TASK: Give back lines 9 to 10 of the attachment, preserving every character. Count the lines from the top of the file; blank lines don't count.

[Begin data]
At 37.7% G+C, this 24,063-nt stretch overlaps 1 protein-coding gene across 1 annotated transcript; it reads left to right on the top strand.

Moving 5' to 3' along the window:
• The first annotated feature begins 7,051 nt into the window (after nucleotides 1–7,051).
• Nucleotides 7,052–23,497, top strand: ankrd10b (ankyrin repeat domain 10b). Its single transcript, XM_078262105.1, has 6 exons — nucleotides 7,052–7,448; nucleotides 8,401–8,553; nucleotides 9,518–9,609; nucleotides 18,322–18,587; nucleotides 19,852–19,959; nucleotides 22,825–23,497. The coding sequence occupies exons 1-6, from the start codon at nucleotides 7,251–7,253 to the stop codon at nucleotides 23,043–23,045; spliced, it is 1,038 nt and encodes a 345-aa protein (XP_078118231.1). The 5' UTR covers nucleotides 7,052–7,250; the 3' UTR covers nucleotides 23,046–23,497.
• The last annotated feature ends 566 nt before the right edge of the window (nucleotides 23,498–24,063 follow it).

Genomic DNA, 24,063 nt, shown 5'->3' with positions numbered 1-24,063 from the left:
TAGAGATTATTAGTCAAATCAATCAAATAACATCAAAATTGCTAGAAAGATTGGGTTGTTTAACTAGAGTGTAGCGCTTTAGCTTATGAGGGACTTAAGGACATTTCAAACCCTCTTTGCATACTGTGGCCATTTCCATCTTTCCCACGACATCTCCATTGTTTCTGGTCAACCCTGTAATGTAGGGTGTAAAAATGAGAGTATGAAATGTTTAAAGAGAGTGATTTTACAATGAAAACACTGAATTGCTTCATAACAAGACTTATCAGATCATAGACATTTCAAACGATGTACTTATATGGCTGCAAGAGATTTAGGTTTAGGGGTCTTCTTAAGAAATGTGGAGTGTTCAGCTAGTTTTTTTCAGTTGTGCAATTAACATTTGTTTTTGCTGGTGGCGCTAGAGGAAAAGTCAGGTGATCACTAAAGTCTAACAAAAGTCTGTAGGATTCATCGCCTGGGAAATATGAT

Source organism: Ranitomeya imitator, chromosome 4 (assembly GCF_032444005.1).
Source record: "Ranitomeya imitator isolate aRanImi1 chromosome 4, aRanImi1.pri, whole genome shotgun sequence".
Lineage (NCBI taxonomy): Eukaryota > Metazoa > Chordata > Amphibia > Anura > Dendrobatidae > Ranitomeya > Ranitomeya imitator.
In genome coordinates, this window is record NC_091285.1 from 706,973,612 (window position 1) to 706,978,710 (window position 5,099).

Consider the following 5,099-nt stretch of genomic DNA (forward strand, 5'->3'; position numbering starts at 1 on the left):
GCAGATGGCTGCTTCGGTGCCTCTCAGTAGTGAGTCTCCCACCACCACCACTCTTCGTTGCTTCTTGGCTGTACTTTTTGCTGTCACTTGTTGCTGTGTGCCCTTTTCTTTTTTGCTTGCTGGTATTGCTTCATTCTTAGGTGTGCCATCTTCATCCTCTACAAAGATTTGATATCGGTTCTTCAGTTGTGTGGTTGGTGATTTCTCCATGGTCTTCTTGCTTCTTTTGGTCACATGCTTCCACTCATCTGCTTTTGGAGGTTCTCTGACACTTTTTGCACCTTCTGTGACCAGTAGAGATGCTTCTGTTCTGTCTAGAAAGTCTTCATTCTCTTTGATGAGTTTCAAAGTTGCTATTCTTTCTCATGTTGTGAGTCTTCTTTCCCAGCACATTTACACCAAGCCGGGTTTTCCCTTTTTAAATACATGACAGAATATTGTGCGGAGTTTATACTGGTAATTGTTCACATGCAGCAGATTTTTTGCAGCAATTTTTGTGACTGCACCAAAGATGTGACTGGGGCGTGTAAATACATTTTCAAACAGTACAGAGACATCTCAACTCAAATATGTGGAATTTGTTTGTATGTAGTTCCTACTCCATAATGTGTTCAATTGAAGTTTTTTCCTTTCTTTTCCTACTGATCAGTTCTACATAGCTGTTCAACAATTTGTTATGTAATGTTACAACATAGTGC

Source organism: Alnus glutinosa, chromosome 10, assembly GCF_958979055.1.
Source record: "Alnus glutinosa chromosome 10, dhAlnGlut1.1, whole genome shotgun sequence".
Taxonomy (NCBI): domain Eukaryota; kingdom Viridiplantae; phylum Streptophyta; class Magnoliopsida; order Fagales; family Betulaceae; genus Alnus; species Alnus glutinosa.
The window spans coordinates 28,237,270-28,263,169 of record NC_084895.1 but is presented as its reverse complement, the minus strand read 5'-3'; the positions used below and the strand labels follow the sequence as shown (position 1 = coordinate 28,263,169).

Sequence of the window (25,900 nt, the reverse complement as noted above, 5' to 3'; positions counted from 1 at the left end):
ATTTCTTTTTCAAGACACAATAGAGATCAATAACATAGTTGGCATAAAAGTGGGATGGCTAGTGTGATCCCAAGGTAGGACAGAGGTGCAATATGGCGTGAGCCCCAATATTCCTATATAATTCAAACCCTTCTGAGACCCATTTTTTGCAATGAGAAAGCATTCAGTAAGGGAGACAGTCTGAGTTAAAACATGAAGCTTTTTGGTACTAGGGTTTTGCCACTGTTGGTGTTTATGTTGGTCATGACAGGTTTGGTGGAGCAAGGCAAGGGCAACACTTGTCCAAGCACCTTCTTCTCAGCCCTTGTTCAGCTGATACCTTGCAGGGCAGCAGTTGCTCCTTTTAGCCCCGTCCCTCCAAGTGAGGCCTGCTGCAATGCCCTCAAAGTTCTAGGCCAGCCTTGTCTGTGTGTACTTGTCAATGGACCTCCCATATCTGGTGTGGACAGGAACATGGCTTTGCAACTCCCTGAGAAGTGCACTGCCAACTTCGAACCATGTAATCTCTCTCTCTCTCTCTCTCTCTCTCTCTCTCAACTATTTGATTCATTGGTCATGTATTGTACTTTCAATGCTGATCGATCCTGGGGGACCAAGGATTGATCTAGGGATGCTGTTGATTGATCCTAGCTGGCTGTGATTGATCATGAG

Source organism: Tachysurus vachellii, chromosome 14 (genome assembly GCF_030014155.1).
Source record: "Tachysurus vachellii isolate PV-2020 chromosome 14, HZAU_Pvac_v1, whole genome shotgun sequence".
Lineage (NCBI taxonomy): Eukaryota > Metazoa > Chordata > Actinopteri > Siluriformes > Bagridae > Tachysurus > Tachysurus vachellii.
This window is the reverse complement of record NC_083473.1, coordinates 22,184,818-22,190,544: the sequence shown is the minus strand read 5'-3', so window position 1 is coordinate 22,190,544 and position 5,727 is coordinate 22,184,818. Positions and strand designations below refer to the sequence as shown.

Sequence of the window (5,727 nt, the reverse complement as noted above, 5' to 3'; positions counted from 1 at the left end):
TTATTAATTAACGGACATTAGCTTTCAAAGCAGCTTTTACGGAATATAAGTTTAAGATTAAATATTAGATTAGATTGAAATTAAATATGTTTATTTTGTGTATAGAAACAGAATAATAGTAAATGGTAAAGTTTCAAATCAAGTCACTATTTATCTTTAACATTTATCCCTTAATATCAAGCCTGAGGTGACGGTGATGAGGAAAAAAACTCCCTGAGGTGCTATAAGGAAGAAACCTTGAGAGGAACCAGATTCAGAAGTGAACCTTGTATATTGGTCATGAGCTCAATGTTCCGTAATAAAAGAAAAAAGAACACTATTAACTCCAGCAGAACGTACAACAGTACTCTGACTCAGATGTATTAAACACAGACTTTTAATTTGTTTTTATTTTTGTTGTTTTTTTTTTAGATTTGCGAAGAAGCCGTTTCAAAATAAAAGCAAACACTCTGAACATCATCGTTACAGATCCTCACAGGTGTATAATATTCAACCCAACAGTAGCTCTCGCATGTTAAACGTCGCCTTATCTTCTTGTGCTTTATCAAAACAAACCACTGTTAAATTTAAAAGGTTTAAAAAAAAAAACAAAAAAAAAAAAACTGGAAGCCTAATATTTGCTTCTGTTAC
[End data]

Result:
Source record: "Ranitomeya imitator isolate aRanImi1 chromosome 4, aRanImi1.pri, whole genome shotgun sequence".
Lineage (NCBI taxonomy): Eukaryota > Metazoa > Chordata > Amphibia > Anura > Dendrobatidae > Ranitomeya > Ranitomeya imitator.